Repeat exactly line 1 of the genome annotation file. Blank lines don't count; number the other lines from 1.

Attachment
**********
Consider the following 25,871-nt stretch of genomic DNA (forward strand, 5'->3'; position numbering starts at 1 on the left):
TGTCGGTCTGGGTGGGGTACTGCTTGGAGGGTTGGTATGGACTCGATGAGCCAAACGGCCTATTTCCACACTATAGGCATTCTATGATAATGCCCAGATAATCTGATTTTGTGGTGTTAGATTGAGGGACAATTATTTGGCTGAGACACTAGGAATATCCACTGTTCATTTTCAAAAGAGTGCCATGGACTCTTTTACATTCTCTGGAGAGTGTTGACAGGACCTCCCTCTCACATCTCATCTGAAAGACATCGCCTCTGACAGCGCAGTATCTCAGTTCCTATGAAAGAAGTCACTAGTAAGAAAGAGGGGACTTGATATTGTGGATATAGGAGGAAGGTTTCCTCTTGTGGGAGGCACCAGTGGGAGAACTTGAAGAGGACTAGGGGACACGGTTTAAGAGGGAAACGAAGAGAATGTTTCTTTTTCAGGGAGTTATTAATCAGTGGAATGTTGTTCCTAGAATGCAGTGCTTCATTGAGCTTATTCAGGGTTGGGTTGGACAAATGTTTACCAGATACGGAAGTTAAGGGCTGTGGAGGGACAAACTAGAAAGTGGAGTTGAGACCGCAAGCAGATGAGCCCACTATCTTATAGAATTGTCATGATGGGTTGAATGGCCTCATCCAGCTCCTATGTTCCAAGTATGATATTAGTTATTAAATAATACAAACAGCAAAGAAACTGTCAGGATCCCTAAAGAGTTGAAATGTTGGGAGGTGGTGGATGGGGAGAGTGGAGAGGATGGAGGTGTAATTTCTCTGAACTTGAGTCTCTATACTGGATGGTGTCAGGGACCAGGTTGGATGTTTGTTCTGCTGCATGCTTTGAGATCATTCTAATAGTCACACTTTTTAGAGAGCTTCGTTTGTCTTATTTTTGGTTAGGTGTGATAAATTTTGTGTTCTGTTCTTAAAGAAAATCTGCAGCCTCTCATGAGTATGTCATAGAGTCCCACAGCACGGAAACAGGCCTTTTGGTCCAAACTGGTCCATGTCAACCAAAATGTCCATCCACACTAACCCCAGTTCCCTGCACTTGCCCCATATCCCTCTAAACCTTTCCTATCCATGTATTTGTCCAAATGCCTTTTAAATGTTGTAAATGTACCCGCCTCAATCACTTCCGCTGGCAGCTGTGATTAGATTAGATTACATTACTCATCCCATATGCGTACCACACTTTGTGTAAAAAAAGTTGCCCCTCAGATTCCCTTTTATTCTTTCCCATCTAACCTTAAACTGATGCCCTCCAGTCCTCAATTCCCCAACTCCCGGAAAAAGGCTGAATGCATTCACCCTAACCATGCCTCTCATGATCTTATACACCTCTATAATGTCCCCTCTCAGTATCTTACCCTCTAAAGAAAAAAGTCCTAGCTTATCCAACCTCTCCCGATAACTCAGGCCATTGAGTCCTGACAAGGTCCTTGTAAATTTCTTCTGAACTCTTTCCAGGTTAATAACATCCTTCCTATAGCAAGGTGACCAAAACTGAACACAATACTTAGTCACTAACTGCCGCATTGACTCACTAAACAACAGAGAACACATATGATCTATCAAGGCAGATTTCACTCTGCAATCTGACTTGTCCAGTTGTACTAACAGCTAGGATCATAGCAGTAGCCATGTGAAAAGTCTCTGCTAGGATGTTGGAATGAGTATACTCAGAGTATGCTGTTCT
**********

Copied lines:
Consider the following 25,871-nt stretch of genomic DNA (forward strand, 5'->3'; position numbering starts at 1 on the left):